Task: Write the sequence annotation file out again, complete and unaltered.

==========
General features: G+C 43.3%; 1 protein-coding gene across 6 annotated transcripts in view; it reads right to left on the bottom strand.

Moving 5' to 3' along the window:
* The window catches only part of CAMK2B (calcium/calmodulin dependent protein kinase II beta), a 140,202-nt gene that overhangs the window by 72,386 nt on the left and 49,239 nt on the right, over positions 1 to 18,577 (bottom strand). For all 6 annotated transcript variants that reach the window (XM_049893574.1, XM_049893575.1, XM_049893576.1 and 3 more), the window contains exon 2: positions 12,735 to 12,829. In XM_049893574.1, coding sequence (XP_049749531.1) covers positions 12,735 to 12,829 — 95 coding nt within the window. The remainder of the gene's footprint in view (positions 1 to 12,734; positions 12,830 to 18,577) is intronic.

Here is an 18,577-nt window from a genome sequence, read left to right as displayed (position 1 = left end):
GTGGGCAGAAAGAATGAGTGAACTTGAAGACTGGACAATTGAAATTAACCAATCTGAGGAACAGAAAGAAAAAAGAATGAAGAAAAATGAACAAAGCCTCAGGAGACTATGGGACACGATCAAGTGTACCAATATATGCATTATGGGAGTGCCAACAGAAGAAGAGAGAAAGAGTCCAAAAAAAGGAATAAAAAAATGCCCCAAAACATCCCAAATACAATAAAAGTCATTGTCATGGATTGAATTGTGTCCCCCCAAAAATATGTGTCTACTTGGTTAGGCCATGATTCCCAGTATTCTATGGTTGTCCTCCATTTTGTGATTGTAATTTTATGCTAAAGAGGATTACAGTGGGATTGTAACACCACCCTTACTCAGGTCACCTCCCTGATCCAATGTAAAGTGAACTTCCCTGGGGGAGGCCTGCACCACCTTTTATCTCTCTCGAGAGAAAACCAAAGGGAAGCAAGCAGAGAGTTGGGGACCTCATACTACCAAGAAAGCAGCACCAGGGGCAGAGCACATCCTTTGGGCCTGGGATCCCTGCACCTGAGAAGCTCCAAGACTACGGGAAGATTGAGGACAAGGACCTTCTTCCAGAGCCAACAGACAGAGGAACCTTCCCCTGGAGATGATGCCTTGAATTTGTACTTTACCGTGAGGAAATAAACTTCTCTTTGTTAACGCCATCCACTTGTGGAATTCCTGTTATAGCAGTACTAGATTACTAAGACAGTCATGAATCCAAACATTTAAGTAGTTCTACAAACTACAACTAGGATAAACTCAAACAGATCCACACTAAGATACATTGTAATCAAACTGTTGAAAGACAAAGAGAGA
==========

General features: G+C 43.3%; 1 protein-coding gene across 6 annotated transcripts in view; it reads right to left on the bottom strand.

Moving 5' to 3' along the window:
* The window catches only part of CAMK2B (calcium/calmodulin dependent protein kinase II beta), a 140,202-nt gene that overhangs the window by 72,386 nt on the left and 49,239 nt on the right, over positions 1 to 18,577 (bottom strand). For all 6 annotated transcript variants that reach the window (XM_049893574.1, XM_049893575.1, XM_049893576.1 and 3 more), the window contains exon 2: positions 12,735 to 12,829. In XM_049893574.1, coding sequence (XP_049749531.1) covers positions 12,735 to 12,829 — 95 coding nt within the window. The remainder of the gene's footprint in view (positions 1 to 12,734; positions 12,830 to 18,577) is intronic.

Here is an 18,577-nt window from a genome sequence, read left to right as displayed (position 1 = left end):
GTGGGCAGAAAGAATGAGTGAACTTGAAGACTGGACAATTGAAATTAACCAATCTGAGGAACAGAAAGAAAAAAGAATGAAGAAAAATGAACAAAGCCTCAGGAGACTATGGGACACGATCAAGTGTACCAATATATGCATTATGGGAGTGCCAACAGAAGAAGAGAGAAAGAGTCCAAAAAAAGGAATAAAAAAATGCCCCAAAACATCCCAAATACAATAAAAGTCATTGTCATGGATTGAATTGTGTCCCCCCAAAAATATGTGTCTACTTGGTTAGGCCATGATTCCCAGTATTCTATGGTTGTCCTCCATTTTGTGATTGTAATTTTATGCTAAAGAGGATTACAGTGGGATTGTAACACCACCCTTACTCAGGTCACCTCCCTGATCCAATGTAAAGTGAACTTCCCTGGGGGAGGCCTGCACCACCTTTTATCTCTCTCGAGAGAAAACCAAAGGGAAGCAAGCAGAGAGTTGGGGACCTCATACTACCAAGAAAGCAGCACCAGGGGCAGAGCACATCCTTTGGGCCTGGGATCCCTGCACCTGAGAAGCTCCAAGACTACGGGAAGATTGAGGACAAGGACCTTCTTCCAGAGCCAACAGACAGAGGAACCTTCCCCTGGAGATGATGCCTTGAATTTGTACTTTACCGTGAGGAAATAAACTTCTCTTTGTTAACGCCATCCACTTGTGGAATTCCTGTTATAGCAGTACTAGATTACTAAGACAGTCATGAATCCAAACATTTAAGTAGTTCTACAAACTACAACTAGGATAAACTCAAACAGATCCACACTAAGATACATTGTAATCAAACTGTTGAAAGACAAAGAGAGA